The Above Ground Pool Builder has been installing above ground pool liners for a quarter of a century. We have learned throughout the years that following a system is the best way to replace above ground pool liners. We like sharing tips that can help a homeowner do this on his/her own. If you are a little handy than you can replace your own liner. However, if you are the person that says absolutely not for me! We understand and this guide can serve as a tool to help you as well. This guide will provide you with information to help guide your purchase and prevent a loss of money. We promise there is useful information for anyone looking to replace an above ground pool liner successfully.
If you have any questions at any point please visit www.abovegroundpoolbuilder.com or visit us on our YouTube channel at https://www.youtube.com/channel/UC6AFPIXFIHYZItD0fmgDN9Q. Both places contain immense amounts of information pertaining to A.G. Pools and Liners. If telephone is more your style, our number is (781) 927-9110 or email us at email@example.com. We can also set up a Skype conversation for those comfortable in doing so.
Let’s start with the weather; needless to say no pool liner should be replaced in cold weather. It just doesn’t make sense to be out there in cold weather replacing a pool liner. Rule number one don’t do it under 60 degrees! The liner will not be able to stretch the way it needs to do.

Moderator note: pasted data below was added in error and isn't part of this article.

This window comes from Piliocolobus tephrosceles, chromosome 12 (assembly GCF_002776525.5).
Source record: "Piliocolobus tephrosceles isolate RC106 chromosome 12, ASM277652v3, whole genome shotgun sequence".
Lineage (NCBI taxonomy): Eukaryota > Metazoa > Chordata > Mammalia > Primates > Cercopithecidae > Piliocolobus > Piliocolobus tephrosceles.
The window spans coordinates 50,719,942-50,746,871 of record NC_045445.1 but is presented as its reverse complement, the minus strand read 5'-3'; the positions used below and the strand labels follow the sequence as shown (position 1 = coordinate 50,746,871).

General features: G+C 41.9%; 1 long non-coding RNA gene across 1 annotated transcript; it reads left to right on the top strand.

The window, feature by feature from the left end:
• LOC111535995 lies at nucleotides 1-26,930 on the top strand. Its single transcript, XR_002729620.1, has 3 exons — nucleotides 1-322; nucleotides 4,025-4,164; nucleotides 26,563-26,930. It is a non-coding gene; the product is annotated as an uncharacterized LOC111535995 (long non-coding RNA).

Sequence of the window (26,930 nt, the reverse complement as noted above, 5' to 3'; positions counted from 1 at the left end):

If the temperature is above 60 degrees than it is perfectly fine to replace the liner. Temperatures above 90 degrees will be difficult because liner will want to expand more than necessary. It becomes big and is hard to size the liner properly. We will get to sizing in a little while, but for now just remember to be very careful with higher temps.
In colder climates like New England there is a limited time frame for replacing a pool liner. As an above ground pool contractor, we at Above Ground Pool Builder, on average start to replace liners in April and continue to replace liners into October. In warmer climates, like Florida, you can replace year round.
When purchasing a liner, please be aware of the warranty. Warranties can seem too good to be true, they often carry many stipulations in order to replace a liner defect. Manufacturers have a rule that says “We will warranty only seam failures and nothing else”. The fact is, most manufactures don’t cover liner leaks of any kind unless they are on a seam. So if someone was shipped a liner with a hole in it, the manufacturer would not cover the liner. This would fall directly on distribution network and retail establishment whether local or online.
Some warranties attach stipulations like “Armor guard floor padding needs to be installed with liner in order to extend main parts of warranty”. The biggest thing is to remember that most warranties aren’t worth the paper they are written on unless it is a seam fail. When on a seam they are very good about replacing a liner with a new one and allowing installation coverage. The seam manufacturing processes are getting so good these days that seam failures are rare and almost a thing of the past. So moving forward this kind of fail will be less of an issue than it once was.
Now that you have some basic information about weather and warranties, it is time to dive into the project! Step 1 Measuring
First step will be to measure your pool for a replacement liner. Please refer to the following chart of standard pool sizes and wall heights for comparison.
|Common Round Sizes||Pool Wall heights||Common Oval Sizes|
|12’ round||48”||12’x17’ oval|
|15’ round||52”||12’x23’ oval|